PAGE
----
Candles in the Wind

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Why is Bollywood’s political cinema picture-perfect and weak at the knees, asks Rishi Majumder

Posture politics Stills and posters from Bollywood’s recent efforts at political cinema: My Name Is Khan, Gulaal, Kurbaan, Red Alert – The War Within, New York and Hazaaron Khwaishen Aisi...
Posture politics Stills and posters from Bollywood’s recent efforts at political cinema: My Name Is Khan, Gulaal, Kurbaan, Red Alert – The War Within, New York and Hazaaron Khwaishen Aisi…

A COUNTRY’S CINEMA is as good or bad as its larger culture – its magazines, music, art… even its conversations. The silver screen is a mirror that reflects its audience. In the post-Independence golden age, it reflected an India united and idealistic. After 2008, India’s ‘year of terror’, it shows us an urban nation obsessed with earning money and entertaining itself; that treats terror attacks and Naxalite operations as it would soccer matches won or lost on ESPN.

Adman and filmmaker Ram Madhvani has a theory. The air conditioner, he argues, has “not been given its due” as an invention. “It has shut off artists, including filmmakers, from the world outside. A Satyajit Ray had his windows open, with the city and streets pouring in…” Or, as director Prakash Jha (Gangajal, Apaharan) puts it, “How can you expect people swamped by Paris Hilton on Page 3 to think about rural India?”

Small wonder then that films like Kurbaan or New York use terrorism only as a setting for action sequences and love stories. Perhaps the random dialogues and misplaced plotlines, stating simplistically why terrorists are born, assuaged the directors’ consciences? Both films are set in America, even as India seethes with the memory of its worst terror attacks ever. Maybe this averted controversy. “There’s been an overdose of films on terrorism,” says Anurag Kashyap, who made Black Friday and Gulaal. Perhaps he’s referring to a kind of film on terrorism.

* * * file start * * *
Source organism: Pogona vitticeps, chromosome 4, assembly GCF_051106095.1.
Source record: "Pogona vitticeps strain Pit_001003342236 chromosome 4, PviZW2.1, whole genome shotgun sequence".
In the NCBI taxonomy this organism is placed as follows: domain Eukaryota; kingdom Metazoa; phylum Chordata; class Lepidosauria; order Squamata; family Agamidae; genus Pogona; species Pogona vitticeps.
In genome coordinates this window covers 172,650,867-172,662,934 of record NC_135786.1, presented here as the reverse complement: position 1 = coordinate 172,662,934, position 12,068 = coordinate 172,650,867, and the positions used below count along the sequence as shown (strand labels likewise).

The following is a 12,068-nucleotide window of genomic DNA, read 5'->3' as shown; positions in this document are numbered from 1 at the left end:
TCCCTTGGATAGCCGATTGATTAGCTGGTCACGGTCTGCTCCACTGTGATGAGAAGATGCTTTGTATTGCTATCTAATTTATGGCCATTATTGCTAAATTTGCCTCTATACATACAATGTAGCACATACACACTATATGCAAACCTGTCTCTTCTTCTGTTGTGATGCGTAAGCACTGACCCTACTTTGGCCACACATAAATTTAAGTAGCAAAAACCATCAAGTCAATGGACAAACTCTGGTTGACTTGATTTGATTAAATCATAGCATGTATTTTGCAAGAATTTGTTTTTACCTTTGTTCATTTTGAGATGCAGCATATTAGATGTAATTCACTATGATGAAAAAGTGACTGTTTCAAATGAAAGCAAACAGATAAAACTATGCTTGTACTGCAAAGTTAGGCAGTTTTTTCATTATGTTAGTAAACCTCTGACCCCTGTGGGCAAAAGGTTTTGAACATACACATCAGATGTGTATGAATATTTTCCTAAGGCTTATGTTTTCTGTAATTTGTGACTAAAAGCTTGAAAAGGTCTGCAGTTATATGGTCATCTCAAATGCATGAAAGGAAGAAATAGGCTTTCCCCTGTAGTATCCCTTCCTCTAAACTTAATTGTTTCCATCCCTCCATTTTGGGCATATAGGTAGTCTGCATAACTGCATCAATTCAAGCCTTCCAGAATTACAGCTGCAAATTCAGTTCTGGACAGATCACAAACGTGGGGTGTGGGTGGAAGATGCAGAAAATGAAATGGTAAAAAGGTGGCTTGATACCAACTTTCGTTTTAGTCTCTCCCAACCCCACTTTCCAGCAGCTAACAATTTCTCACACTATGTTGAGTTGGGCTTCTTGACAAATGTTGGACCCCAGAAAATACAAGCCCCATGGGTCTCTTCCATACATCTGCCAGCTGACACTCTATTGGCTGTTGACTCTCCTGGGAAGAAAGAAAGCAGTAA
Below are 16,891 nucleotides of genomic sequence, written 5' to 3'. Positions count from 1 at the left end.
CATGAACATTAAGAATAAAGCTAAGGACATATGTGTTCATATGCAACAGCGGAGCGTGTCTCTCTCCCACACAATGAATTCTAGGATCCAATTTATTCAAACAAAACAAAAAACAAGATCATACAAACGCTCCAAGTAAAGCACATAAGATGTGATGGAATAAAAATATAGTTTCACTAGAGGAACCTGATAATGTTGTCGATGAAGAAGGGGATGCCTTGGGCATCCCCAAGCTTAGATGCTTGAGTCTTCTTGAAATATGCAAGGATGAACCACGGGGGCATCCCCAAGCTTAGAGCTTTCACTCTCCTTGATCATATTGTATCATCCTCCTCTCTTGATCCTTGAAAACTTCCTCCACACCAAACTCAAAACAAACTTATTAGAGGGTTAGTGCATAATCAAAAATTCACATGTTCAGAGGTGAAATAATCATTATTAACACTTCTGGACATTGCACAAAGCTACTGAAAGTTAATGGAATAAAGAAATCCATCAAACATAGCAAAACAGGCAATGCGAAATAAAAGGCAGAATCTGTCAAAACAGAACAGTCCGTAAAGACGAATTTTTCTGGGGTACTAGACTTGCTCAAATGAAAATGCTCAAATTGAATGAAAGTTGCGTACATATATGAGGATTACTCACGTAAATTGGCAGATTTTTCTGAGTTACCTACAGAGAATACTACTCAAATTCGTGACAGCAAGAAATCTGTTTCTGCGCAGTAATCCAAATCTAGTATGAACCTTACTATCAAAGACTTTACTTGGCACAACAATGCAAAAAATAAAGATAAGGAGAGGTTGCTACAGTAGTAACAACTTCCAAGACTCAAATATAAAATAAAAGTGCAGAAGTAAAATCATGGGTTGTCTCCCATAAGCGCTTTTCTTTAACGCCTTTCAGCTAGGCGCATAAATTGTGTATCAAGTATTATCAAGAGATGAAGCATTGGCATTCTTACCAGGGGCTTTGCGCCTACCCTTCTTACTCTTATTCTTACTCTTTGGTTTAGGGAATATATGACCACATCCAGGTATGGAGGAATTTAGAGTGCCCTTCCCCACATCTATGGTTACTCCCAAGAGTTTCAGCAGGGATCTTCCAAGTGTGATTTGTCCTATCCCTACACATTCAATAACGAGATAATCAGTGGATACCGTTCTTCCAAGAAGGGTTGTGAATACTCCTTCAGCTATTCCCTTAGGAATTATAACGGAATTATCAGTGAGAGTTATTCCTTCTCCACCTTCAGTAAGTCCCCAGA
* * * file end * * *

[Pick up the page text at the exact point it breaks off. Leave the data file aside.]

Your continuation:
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‘These are soap operas with a political backdrop. They just use a ‘sexy’ cause to provide a setting for action’

SUDHIR MISHRA,
Director, Hazaaron Khwaishen Aisi…

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“The media is mixing things up naively by calling certain films political,” says Sudhir Mishra, director of Hazaaron Khwaishen Aisi…. These “soap operas set in a political backdrop”, Mishra claims (without naming any) just “use a ‘sexy’ cause” to provide for “action”. Saeed Mirza, parallel cinema’s enfant terrible whose forthcoming film (his first in 15 years), Ek Tho Chance is about Mumbai, does name names: “You can make out in New York that the filmmaker wanted to say 10,000 more things. But he ends up just pointing his finger at the FBI.”

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‘Most of the industry hails from an urban background. Incidents like Naxalite attacks are to them isolated episodes, lost in newsprint’

PRAKASH JHA,
Director, Apaharan

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Kurbaan, from Dharma Productions, and New York, from Yash Raj Films, are big banner films, with big stars and big budgets. Other political films released recently are Gulaal, Halla Bol and Aamir. Expected next year is Prakash Jha’s Rajneeti (starring Ajay Devgn, Ranbir Kapoor and Katrina Kaif) and Karan Johar’s post 9/11 true storyMy Name Is Khan – starring Shah Rukh Khan and Kajol.

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